Unfortunately, the historical record is much more complicated, because the attempted secession of the Confederacy was based on the theory of Madisonian republicanism, with explicit attacks on the North for its “Hamiltonian principle of oligarchy.” Entire dissertations can be, and have been, written, on the following point: the fight between Jefferson and Madison on the one hand, and Hamilton on the other, also takes the form of the debate about enumerated powers versus implied powers of the federal government. The Tea Party today is quite clear and strident in demanding an adherence to a view of the federal government as being strictly limited to only those powers expressly written (enumerated) into the Constitution. The problem, of course, is that the “enumerated powers” interpretation of the Constitution leaves the federal government unable to actually function as a national government, as Hamilton argued in advising President Washington to sign the law chartering the First Bank of the United States.
It must be understood that the New Deal policies and programs – which represent, according to Sheldon Wolin, the highest stage of political freedom in our historical development – rest squarely on the implied powers interpretation. But at the same time, there is quite substantial evidence that Hamilton’s approach does favor the creation of oligarchy. It is such a complex and intractable issue, that Associate Justice Joseph Story, in his 1833 landmark study, Commentaries on the Constitution of the United States, began his consideration of Article I, Section 8 with this prescient warning:
WE have now arrived, in the course of our inquiries, at the eighth section of the first article of the constitution, which contains an enumeration of the principal powers of legislation confided to congress. A consideration of this most important subject will detain our attention for a considerable time; as well, because of the variety of topics, which it embraces, as of the controversies, and discussions, to which it has given rise. It has been, in the past time, it is in the present time, and it will probably in all future time, continue to be the debateable ground of the constitution, signalized, at once, by the victories, and the defeats of the same parties. Here; the advocates of state rights, and the friends of the Union will meet in hostile array. And here, those, who have lost power, will maintain long and arduous struggles to regain the public confidence, and those, who have secured power, will dispute every position, which may be assumed for attack, either of their policy, or their principles. Nor ought it at all to surprise us, if that, which has been true in the political history of other nations, shall be true in regard to our own; that the opposing parties shall occasionally be found to maintain the same system, when in power, which they have obstinately resisted, when out of power. Without supposing any insincerity or departure from principle in such cases, it will be easily imagined, that a very different course of reasoning will force itself on the minds of those, who are responsible for the measures of government, from that, which the ardour of opposition, and the jealousy of rivals, might well foster in those, who may desire to defeat, what they have no interest to approve.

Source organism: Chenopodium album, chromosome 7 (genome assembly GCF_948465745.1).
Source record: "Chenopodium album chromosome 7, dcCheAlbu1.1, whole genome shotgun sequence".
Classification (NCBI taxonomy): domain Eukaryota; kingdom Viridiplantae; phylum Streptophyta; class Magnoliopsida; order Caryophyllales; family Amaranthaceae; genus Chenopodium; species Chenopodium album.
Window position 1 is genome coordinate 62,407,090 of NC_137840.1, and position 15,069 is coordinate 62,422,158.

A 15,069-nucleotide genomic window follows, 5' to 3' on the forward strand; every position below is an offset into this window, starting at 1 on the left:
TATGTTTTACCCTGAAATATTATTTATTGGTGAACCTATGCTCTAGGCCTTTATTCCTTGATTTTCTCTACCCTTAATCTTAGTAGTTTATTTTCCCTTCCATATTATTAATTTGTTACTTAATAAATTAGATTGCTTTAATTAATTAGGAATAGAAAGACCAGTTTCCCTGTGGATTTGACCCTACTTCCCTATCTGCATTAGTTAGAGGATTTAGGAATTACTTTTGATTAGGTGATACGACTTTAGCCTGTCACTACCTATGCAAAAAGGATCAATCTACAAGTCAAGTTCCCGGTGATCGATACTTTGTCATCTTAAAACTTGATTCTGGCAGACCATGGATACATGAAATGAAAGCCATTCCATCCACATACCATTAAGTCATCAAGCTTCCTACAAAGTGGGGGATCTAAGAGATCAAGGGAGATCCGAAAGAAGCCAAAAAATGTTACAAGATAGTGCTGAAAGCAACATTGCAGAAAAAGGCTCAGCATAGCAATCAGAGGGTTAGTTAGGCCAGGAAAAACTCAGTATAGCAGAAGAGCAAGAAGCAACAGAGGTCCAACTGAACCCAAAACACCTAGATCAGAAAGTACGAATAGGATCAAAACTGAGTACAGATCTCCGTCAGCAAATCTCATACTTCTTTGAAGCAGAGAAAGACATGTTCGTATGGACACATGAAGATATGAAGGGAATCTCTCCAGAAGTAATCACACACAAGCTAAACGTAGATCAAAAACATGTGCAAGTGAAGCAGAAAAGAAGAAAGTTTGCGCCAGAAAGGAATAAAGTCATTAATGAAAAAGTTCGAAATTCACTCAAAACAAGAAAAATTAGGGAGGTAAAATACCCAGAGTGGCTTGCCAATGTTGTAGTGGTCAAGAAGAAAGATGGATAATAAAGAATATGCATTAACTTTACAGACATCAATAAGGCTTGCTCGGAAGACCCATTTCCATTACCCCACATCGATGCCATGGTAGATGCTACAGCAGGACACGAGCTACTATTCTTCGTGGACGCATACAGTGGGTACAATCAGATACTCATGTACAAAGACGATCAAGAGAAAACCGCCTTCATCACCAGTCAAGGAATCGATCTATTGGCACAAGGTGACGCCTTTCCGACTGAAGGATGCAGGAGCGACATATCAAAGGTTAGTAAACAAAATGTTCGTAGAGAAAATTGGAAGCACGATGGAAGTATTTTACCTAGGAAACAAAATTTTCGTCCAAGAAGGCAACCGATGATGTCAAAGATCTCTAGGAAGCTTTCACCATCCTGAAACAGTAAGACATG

Folks, that was written in 1833!
So, mastering this issue of enumerated powers versus implied powers is one of the requirements for the development of a revolutionary consciousness to address our current predicament.
Throughout the discussion on FireDogLake, I was sorely vexed that I had not been able to participate, and urge people to read Lawrence Goodwyn’ s The Populist Moment: A Short History of the Agrarian Revolt in America
a left-liberatarian — a kind of anarcho-capitalist — secessionist movement in Vermont (see: http://www.huffingtonpost.com/christophe...)
Short of secession — which is unlikely — they hope to start a state-wide movement in answer to the capture of the two-party duopoly by FIRE and corporate America. They want to pass laws that outlaw usury, that severely curb the “freedoms” of corporate persons in their state, that abolish the power of money in elections. They want to establish a state bank, along the lines of the Bank of North Dakota, to keep credit and debt within Vermont. They want to bring home the national guard and implement state-wide tax revolts against support of our wars and the continuing enrichment of the military-industrial sector.
In summary, I believe Hodge is correct when he stated:
Boycotts, strikes, protests, etc. are all part of the toolkit. But first we have to bring public opinion along.
And to shape public opinion, we need to know more and be smarter than anyone else.